The legacy left by the Jesuits for the history of yerba mate is indelible, both in the development of harvesting techniques, sapeco and cancheamento, which improved the quality of the yerba and required technical development in other producing poles, the main legacy is in the capacity to develop the cultivation of the herb from man's own work and in the way that they meant and helped to perpetuate the yerba mate as a cultural and social icon of the southern region of South America.

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Caingangues, Bandeirantes and Tropeiros – The knowledge of Mate in Portuguese America

As we could see earlier, in pre-Columbian America, an immense variety of intercultural contacts took place between the native peoples of the continent through paths traveled, commercial exchanges, languages spoken and practices carried out. One of the most striking cultural elements of the Guarani people was the consumption of Caá, which they carried on their journeys through the backlands of what is now Brazil. In these walks, perhaps, the Guaranis established contact with the Caingangues, to whom they presented the culture of yerba mate, teaching the type of plant and the way to prepare it. The Caingangues, inhabitants of the first and second plateaus of Paraná, acquired the habit and started to call Caá Congoim.


During the 17th century, with the raids of the Bandeiras from São Paulo in the interior of Guairá, today Paraná, several exchanges were established between these Portuguese and some Caingangues natives of the territory, a plant was presented to the Bandeirantes of São Paulo, consumed in the form of tea, which the Paulistas, adapting the pronunciation, named it Congonha, a name that the  mate herb  became known in Portuguese America. It is believed that the Bandeirantes took, in a way, the knowledge of the  mate herb  in the interior of the state of São Paulo and, perhaps, to the capital of São Paulo.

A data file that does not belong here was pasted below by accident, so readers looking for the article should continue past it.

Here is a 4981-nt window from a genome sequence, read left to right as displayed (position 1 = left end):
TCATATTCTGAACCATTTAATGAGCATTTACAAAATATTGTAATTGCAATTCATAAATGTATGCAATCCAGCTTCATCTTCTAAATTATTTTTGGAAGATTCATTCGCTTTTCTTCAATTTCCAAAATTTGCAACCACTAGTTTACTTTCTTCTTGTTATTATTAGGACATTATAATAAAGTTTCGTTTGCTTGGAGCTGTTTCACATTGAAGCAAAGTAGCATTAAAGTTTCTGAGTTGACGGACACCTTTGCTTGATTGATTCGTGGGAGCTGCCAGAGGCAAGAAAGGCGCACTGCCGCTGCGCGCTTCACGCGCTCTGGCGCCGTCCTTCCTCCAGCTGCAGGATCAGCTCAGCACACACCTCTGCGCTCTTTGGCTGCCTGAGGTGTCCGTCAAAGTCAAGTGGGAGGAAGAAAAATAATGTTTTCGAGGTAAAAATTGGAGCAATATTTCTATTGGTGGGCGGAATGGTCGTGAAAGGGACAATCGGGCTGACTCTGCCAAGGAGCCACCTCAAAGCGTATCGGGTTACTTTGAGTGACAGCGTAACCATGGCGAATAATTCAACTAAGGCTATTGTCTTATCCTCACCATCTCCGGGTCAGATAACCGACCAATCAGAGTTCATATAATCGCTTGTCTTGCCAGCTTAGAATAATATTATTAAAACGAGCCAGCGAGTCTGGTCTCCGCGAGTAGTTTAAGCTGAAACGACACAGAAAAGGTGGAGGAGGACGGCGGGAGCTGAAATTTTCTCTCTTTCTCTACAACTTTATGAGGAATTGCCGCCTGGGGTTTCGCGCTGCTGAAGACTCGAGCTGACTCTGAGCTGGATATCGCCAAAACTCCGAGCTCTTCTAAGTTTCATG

Throughout the 18th century, the path of the troops promoted a Brazilian territorial unit, marked by practices, commerce and culture, and in the midst of this context was the  mate herb. Trade and exchanges promoted by tropeirismo gave new life to abandoned Portuguese settlements, such as the case of Curitiba, when a large part of its population migrates to Minas Gerais in search of gold, establishing the exchange of products such as jerked beef or leather. , for the resupply of troops with  mate herb  from the herbs of Curitiba. Traveling from Viamão, in Rio Grande do Sul, to Sorocaba, in São Paulo, the drovers consolidated a territorial union across the passing states, and the consumption of  yerba mate, or Congonha, definitely developed on the Portuguese side of South America.  


¹ Maracayu was located around 150 km northeast of the city of Asunción, from where herbs were exploited by the Paraguayan Spaniards until at least 1676, when the Bandeirantes expelled them from this region, moving the herb extraction area to Tebicuary, as noted by Adalberto López. In: The Economics of Yerba Mate in Seventeenth-Century South America. Agricultural History, Vol.18 (Oct. 1974).

² Villoslada, RG (1991): Saint Ignatius of Loyola. São Paulo: Loyola Editions.

³ According to the account presented to us by Teresa Urban, in her “Livro do Matte”, 1986, p.16.

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The process of colonization of the southern region of Brazil by settlers of European origin accentuated the process of deforestation of the forest, but the shaded yerba mate helped to keep some remnants standing. Source: WEISS, 2017.

To reference this page, please cite:  CEDERVA The history of yerba mate: Europeans in the Plata basin and caá. Curitiba, 2020. Available at: